He sums up the importance of colour succinctly. “It has an essential role to play in setting a scene and communication which, I believe, is comparable to music”, he says. “Beyond those two, it’s hard to communicate tone and psychology quite so effectively through any other tools”. 

This is a view repeated by some of those who know the world of colour best, including Chris Ryan and Phil Choe - both senior colourists at Nice Shoes. “I think the two things which elevate any project are getting a professional colour grade and a professional sound mix”, says Chris. “As far as colour is concerned, even just balancing uneven photography so it feels more uniform can take the most troubled production to a higher level. Then adding creative looks to the footage will increase that even further”. 

On which note, new research presented in Orlando’s latest book Look Out has underscored the effectiveness of colour in advertising and its emotion-generating potential. Using a campaign out of VCCP London (Donate Your Words for the confectionary brand Cadbury’s) as a case study, researchers tracked the emotional response of audiences to the same ad with different colour compositions. The study found that the cooler, blue-tinted version of the ad performed the worst (this is described as the ‘Cold Creative Look’) whereas the warmer, grainier version (named the ‘Creative Vintage Look’) performed best in terms of effectiveness. Using System1’s star rating - which scores ads in terms of their potential for long-term brand growth - the cooler version earned a 2.7 whilst the warmer variant of the same ad picked up a 3.9. 

As that research highlights, there’s no doubt of the link between colour and effectiveness in advertising. “It’s simply one of the biggest components of establishing the mood, feel and emotion of any project”, says Phil. “If the question is how you want your audience to feel, colour can give you the answer”. 

And yet, despite the deep and historic link between creativity, effectiveness, human behaviour and colour, is the modern advertising industry making the most of its potential? What if today’s trends in imagery - which push towards the digital, the sharp, and the clean - risk leaving behind priceless lessons and forgetting the primal link between colour and human behaviour? For Orlando, these are troublesome questions. 

“Unfortunately my sense is that we are living through a cool kind of cultural darkness, or something of a permafrost in imagery”, he says. “Think of the work which has caught the cultural zeitgeist in the past ten years or so - Scandinavian noir dramas, for example, or Squid Game last year. The colour tends to be either sharp or cold, with not a lot of warmth around”.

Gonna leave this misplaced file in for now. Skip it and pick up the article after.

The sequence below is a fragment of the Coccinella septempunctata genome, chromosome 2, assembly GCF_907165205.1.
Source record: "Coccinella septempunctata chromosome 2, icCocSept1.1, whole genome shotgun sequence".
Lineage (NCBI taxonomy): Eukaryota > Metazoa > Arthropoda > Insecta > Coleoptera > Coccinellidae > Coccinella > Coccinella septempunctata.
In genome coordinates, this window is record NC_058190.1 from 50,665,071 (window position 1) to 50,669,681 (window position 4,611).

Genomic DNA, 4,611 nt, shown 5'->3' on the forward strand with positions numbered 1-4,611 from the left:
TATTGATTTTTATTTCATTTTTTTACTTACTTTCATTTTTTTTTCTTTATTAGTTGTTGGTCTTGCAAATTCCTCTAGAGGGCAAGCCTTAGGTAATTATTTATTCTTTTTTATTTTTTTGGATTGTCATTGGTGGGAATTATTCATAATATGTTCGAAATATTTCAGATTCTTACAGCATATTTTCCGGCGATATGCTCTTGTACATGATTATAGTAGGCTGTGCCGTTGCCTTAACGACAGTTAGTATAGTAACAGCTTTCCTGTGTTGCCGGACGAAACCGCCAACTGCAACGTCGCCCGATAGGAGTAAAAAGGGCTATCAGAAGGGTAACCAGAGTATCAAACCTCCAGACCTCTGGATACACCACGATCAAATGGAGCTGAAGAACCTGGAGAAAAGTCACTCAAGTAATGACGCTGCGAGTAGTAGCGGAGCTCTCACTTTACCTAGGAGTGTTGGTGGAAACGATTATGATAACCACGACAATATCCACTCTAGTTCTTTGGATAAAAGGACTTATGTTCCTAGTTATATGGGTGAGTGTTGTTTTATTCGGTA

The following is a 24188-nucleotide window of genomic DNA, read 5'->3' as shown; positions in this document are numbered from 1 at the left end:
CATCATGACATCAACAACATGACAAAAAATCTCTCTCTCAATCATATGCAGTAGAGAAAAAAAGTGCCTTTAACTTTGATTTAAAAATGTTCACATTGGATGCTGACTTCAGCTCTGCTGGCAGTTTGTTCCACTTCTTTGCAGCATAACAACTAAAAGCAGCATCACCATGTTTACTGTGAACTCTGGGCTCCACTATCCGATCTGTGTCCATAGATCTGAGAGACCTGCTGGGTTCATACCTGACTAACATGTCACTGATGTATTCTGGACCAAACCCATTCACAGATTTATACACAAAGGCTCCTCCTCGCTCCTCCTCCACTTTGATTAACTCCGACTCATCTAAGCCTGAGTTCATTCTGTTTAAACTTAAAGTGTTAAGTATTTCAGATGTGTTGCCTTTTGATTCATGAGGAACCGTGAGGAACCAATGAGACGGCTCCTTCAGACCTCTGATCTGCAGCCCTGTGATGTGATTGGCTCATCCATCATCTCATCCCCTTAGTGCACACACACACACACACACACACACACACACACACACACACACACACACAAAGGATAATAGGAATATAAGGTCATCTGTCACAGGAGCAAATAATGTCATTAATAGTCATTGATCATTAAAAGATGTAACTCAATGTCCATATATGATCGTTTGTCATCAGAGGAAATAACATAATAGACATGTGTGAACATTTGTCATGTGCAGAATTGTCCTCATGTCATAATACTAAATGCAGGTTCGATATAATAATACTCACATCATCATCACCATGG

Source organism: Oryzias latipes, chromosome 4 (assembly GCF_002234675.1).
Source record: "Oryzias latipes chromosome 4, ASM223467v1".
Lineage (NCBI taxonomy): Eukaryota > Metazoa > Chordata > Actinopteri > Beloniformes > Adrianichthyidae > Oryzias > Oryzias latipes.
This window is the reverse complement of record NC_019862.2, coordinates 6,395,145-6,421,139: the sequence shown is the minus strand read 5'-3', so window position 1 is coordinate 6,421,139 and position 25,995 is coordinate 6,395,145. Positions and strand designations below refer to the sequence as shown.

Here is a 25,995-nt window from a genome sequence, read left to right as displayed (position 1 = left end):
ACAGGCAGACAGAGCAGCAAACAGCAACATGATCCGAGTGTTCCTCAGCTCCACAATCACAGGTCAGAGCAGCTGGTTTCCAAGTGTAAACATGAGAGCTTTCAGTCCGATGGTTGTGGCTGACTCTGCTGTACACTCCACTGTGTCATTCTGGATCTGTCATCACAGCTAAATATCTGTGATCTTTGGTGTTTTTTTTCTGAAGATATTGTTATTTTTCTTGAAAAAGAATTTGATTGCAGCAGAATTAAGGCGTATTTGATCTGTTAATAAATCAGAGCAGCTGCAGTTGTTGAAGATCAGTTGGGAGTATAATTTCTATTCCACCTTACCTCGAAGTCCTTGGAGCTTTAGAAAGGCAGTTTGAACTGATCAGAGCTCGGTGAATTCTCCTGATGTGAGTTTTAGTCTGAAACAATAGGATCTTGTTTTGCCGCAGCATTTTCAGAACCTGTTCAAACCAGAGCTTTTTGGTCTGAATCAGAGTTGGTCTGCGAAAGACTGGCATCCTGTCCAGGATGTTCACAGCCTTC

Above: The emphasis on darkness in Netflix's smash hit Squid Game from last year was often interrupted by harsh or sharp bursts of colour. 

For advertisers, this links to an often-repeated theme of Orlando’s research. Specifically a modern preference to speak to the left brain rather than the right brain. This comes in the form of sacrificing ambiguity for simplistic, flat, and often sterile imagery (“the left brain is not very good at understanding colour”, notes Orlando). The first casualty of advertisers neglecting colour in this manner, as Look Out’s research makes clear, is effectiveness. 

And yet time is running out for creatives to re-learn these lessons. Only by doing so can we create experiences which speak to audiences on a deep, psychological, and fundamentally human level. 

“Whether you are joyful, grieving, relieved or anxious, colour has always played an important role in the fabric of our lives”, says Phil. “There’s no question that this is translating over into the digital worlds which are at the forefront of modern culture. The ability to set the tone of those worlds begins with colour”. 

Striking a note of agreement, Orlando adds that “if you want to create an environment in which people are happy to exist and spend time, it needs to be an attractive and beautiful one. And to feel tangible, that environment will need to have more depth of colour than the flat block-style you see in a lot of today’s communications”.

And so, there has never been a better time for creatives and brands to prioritise colour in their communications. The link between it and the psychology of the human mind is obvious, and research from the likes of Orlando highlights the extent to which it can transform the success and effectiveness of creativity. There’s no alternative: When we think of the future, we must think in colour.